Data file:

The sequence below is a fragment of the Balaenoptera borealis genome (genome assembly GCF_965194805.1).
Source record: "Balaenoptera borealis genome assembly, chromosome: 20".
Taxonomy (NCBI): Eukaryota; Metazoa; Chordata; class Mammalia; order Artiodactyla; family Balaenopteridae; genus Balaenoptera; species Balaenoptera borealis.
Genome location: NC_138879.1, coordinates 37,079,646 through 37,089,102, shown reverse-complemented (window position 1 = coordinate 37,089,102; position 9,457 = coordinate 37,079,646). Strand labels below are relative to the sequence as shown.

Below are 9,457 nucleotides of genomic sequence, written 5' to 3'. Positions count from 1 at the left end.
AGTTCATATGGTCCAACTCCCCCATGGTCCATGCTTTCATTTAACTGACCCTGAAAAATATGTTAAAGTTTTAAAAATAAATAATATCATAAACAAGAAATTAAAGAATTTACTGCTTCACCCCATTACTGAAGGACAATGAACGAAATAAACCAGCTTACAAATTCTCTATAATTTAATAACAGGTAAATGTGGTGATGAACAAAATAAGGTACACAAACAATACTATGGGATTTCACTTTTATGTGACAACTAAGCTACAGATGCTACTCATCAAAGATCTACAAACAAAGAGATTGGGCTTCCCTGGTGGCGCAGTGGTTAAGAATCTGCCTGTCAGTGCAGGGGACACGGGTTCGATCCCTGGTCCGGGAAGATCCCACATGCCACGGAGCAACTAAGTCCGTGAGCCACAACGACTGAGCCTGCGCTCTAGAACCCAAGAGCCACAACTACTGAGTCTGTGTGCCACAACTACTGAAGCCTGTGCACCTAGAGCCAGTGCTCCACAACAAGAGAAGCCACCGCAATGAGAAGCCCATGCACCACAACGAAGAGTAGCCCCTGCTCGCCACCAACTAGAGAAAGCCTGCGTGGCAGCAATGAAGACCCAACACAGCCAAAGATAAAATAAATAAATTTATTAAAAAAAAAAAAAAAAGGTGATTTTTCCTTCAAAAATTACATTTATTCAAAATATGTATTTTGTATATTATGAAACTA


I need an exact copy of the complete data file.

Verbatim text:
The sequence below is a fragment of the Balaenoptera borealis genome (genome assembly GCF_965194805.1).
Source record: "Balaenoptera borealis genome assembly, chromosome: 20".
Taxonomy (NCBI): Eukaryota; Metazoa; Chordata; class Mammalia; order Artiodactyla; family Balaenopteridae; genus Balaenoptera; species Balaenoptera borealis.
Genome location: NC_138879.1, coordinates 37,079,646 through 37,089,102, shown reverse-complemented (window position 1 = coordinate 37,089,102; position 9,457 = coordinate 37,079,646). Strand labels below are relative to the sequence as shown.

Below are 9,457 nucleotides of genomic sequence, written 5' to 3'. Positions count from 1 at the left end.
AGTTCATATGGTCCAACTCCCCCATGGTCCATGCTTTCATTTAACTGACCCTGAAAAATATGTTAAAGTTTTAAAAATAAATAATATCATAAACAAGAAATTAAAGAATTTACTGCTTCACCCCATTACTGAAGGACAATGAACGAAATAAACCAGCTTACAAATTCTCTATAATTTAATAACAGGTAAATGTGGTGATGAACAAAATAAGGTACACAAACAATACTATGGGATTTCACTTTTATGTGACAACTAAGCTACAGATGCTACTCATCAAAGATCTACAAACAAAGAGATTGGGCTTCCCTGGTGGCGCAGTGGTTAAGAATCTGCCTGTCAGTGCAGGGGACACGGGTTCGATCCCTGGTCCGGGAAGATCCCACATGCCACGGAGCAACTAAGTCCGTGAGCCACAACGACTGAGCCTGCGCTCTAGAACCCAAGAGCCACAACTACTGAGTCTGTGTGCCACAACTACTGAAGCCTGTGCACCTAGAGCCAGTGCTCCACAACAAGAGAAGCCACCGCAATGAGAAGCCCATGCACCACAACGAAGAGTAGCCCCTGCTCGCCACCAACTAGAGAAAGCCTGCGTGGCAGCAATGAAGACCCAACACAGCCAAAGATAAAATAAATAAATTTATTAAAAAAAAAAAAAAAAGGTGATTTTTCCTTCAAAAATTACATTTATTCAAAATATGTATTTTGTATATTATGAAACTA